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Fake and laced benzos are circulating in the UK – causing a “fentanyl-style epidemic”

Harm reduction services have issued warnings about fake and laced benzo “crisis”, which could lead to a “fentanyl-style epidemic”.

According to harm reduction services Pill Report and The Loop, the UK is currently facing an increase of fake and laced benzos (most commonly known in the form of Xanax or Valium). Pill Report has claimed that 47.1% of American clubbers aged 18 to 29 have used “non-prescribed” benzo-like drugs in the last four months.

However, they warn that recently, street benzos can contain alternative compounds, one of which they describe as a “super-strength opioid”. Most notably, two compounds have come to their attention: Bromazolam, a medication that has since failed to be approved for usage, and nitazene, a synthetic opioid that they allege is “around 1000x the strength of heroin”.

Although there’s a lack of data, Pill Report suggests that the UK is entering a “high-risk” phrase, which could lead to fentanyl working its way into more and more drugs in a similar fashion to the US crisis. They warn this could cause “thousands of overdoses and deaths”.

The Loop also warned about the rise of nitazenes, calling it an “emerging public health risk”.

“The UK drugs market has been changing and there are now a range of higher risk substances circulating”, they wrote. “There appears to be considerable adulteration in the heroin market, and so too in illegally bought “prescription” benzodiazepines and opioid pills. In some more limited cases, other drugs, such as some “club drugs” may be affected.”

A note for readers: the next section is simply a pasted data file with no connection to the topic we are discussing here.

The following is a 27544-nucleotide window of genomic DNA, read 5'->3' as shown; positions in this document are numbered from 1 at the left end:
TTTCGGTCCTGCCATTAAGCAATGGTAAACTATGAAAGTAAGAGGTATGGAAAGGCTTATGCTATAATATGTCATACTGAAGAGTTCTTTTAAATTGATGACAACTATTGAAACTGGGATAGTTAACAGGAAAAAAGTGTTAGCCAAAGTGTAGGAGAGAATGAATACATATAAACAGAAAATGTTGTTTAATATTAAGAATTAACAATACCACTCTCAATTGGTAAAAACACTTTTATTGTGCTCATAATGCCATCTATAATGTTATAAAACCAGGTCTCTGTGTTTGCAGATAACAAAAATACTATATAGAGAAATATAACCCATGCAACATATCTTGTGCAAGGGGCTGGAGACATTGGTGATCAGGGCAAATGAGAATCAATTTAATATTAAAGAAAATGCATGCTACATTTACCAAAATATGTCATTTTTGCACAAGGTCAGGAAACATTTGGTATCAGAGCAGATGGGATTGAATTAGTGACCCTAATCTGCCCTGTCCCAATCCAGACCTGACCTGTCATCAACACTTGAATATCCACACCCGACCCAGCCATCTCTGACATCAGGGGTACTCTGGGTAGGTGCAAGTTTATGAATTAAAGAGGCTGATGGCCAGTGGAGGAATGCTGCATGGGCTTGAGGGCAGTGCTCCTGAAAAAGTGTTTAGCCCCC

Both services strongly recommend getting any drugs tested at services such as The Loop along with WEDINOS (Wales) or MANDRAKE (Manchester), and they have also suggested obtaining Naxolone spray to reverse the effects of a potential opioid overdose. Naxolone is free and you can get it at any local drugs service, according to The Loop.

The Loop also suggests looking out for “unexpected reactions” such as “sudden loss of consciousness, memory loss and blackouts.”

Meanwhile, Pill Report has said to be wary of blister packaging or branding such as Bensedin or Actavis, as it can be “faked easily”. They have also suggested using Valerian pills instead of benzos, as it’s a natural remedy.

Finally, if in doubt, call 999 for an ambulance – The Loop claims that the police “do not routinely attend such calls.”

The Loop recently launched as the UK’s first regular drug-checking service in January. The service runs every last Saturday of the month in Bristol, is “non-judgemental, anonymous, and free”, and will additionally signpost further drug treatment and health services.

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